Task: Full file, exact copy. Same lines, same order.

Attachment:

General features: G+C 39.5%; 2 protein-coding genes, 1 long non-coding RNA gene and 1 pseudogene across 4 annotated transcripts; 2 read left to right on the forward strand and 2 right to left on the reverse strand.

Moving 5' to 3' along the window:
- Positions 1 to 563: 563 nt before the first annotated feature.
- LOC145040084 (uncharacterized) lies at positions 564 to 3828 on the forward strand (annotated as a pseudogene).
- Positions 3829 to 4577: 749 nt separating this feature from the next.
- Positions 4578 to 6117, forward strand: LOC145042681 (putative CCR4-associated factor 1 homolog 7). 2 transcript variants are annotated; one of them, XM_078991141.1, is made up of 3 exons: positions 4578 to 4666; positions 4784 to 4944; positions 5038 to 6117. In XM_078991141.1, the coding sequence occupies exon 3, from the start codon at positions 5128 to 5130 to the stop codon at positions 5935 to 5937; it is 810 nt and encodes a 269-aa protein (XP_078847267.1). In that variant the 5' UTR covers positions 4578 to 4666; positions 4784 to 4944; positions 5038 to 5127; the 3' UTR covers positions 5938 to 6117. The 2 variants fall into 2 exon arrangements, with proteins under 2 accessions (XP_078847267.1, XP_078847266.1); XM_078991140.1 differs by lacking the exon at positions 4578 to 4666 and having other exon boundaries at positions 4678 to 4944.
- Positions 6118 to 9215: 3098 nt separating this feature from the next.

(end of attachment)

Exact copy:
General features: G+C 39.5%; 2 protein-coding genes, 1 long non-coding RNA gene and 1 pseudogene across 4 annotated transcripts; 2 read left to right on the forward strand and 2 right to left on the reverse strand.

Moving 5' to 3' along the window:
- Positions 1 to 563: 563 nt before the first annotated feature.
- LOC145040084 (uncharacterized) lies at positions 564 to 3828 on the forward strand (annotated as a pseudogene).
- Positions 3829 to 4577: 749 nt separating this feature from the next.
- Positions 4578 to 6117, forward strand: LOC145042681 (putative CCR4-associated factor 1 homolog 7). 2 transcript variants are annotated; one of them, XM_078991141.1, is made up of 3 exons: positions 4578 to 4666; positions 4784 to 4944; positions 5038 to 6117. In XM_078991141.1, the coding sequence occupies exon 3, from the start codon at positions 5128 to 5130 to the stop codon at positions 5935 to 5937; it is 810 nt and encodes a 269-aa protein (XP_078847267.1). In that variant the 5' UTR covers positions 4578 to 4666; positions 4784 to 4944; positions 5038 to 5127; the 3' UTR covers positions 5938 to 6117. The 2 variants fall into 2 exon arrangements, with proteins under 2 accessions (XP_078847267.1, XP_078847266.1); XM_078991140.1 differs by lacking the exon at positions 4578 to 4666 and having other exon boundaries at positions 4678 to 4944.
- Positions 6118 to 9215: 3098 nt separating this feature from the next.